100 People Around the Country Are Stamping Predator Drones on Cash
"In Drones We Trust" puts drones above America's most iconic government buildings.
Image: In Drones We Trust
If you see a drone in the United States, it's more likely to be a small quadcopter than a Predator (but you can see those too, on occasion). It's easy to forget that the country is waging a drone war half a world away, but a new campaign to stamp drones on cash hopes to make clear just how much the US military is relying on the tech overseas.
" In Drones We Trust" is a project by San Francisco-based artist Joseph Delappe. He recently made 100 Predator-shaped rubber stamps and mailed them to friends all around the country (and a couple internationally) in hopes that he could get a money-based protest started.
It's not subtle by any means, but it's still striking to see a Predator flying over iconic images of the Lincoln Memorial, the White House, and the US Treasury. It's a reminder that, in places like Pakistan, Predator drone strikes have become a fact of everyday life; meanwhile, the Department of Homeland Security and FBI are flying Predators for domestic surveillance.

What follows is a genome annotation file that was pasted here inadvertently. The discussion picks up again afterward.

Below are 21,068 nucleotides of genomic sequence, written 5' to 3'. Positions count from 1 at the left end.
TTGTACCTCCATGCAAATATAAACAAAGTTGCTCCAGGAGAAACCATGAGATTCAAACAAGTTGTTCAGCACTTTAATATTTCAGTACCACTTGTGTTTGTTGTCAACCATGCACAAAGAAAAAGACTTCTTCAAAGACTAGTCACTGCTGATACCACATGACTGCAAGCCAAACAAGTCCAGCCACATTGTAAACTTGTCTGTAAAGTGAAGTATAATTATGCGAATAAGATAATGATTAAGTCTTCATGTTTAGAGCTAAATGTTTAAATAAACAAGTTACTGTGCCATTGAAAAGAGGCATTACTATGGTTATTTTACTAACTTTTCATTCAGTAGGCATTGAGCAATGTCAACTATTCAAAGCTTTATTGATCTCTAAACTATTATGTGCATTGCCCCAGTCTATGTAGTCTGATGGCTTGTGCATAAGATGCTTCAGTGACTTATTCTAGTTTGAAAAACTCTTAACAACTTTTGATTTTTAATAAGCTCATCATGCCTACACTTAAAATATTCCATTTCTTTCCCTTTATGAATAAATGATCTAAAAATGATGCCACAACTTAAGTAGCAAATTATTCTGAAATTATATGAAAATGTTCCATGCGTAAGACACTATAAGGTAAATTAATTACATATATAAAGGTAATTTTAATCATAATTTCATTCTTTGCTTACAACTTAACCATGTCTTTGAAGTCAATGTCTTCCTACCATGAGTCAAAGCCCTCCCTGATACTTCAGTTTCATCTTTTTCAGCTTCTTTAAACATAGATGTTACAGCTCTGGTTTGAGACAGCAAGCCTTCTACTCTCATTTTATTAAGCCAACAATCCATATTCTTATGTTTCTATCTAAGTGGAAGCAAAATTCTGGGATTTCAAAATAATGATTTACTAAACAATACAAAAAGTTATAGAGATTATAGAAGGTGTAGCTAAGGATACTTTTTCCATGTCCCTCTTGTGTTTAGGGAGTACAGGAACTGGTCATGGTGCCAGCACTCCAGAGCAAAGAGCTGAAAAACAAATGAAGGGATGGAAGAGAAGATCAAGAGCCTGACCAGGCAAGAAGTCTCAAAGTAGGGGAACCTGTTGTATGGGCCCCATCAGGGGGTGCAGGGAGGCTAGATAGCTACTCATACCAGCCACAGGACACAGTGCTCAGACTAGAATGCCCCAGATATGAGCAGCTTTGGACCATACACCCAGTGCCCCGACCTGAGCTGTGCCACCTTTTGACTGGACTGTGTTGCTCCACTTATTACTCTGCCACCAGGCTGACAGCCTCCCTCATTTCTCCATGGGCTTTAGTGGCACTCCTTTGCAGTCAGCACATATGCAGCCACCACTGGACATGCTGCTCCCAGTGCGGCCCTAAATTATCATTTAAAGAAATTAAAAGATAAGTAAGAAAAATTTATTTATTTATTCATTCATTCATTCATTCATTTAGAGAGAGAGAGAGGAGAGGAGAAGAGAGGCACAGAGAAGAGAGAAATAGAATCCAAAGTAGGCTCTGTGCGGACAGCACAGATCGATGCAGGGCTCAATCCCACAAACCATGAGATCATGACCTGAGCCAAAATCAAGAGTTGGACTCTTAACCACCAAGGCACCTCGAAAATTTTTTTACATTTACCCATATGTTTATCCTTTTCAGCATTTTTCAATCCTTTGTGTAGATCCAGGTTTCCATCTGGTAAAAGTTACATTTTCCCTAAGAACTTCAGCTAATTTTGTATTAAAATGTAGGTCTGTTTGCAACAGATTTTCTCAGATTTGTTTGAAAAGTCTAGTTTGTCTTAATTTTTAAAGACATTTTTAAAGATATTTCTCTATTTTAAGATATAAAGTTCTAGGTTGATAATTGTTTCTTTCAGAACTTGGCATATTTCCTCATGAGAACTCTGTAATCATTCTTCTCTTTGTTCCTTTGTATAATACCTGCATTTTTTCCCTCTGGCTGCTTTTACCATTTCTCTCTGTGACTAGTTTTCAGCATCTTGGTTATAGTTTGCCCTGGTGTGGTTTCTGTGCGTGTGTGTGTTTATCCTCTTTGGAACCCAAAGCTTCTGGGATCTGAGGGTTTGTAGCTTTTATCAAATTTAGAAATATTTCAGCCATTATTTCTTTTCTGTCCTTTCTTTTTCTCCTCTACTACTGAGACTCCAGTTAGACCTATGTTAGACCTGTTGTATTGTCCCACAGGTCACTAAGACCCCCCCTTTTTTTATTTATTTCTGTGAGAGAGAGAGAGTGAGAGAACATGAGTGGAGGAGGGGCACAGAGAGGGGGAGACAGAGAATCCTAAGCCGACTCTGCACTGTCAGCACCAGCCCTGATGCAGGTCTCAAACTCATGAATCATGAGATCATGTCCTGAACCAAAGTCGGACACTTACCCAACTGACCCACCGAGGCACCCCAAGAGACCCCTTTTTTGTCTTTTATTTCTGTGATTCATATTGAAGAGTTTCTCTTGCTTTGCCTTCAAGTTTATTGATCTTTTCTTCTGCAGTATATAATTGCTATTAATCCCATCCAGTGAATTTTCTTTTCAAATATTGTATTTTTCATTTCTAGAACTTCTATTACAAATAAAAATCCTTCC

"I've had drones on the brain for a while now and I wanted to do something simple, something that was easy to get right away," Delappe told me. "When people see this, they'll think 'why is that on my money?' and hopefully learn more about what's happening."
Stamping or writing on money has long been a form of protest, and, no, it's most likely not illegal—as long as the cash remains usable and the statement isn't commercial, it's fair First Amendment speech.
"It becomes an interruption of everyday transactions. People are going to see this who normally wouldn't," he said. "That's what I like about this—it makes you think about something when you aren't expecting to think about it."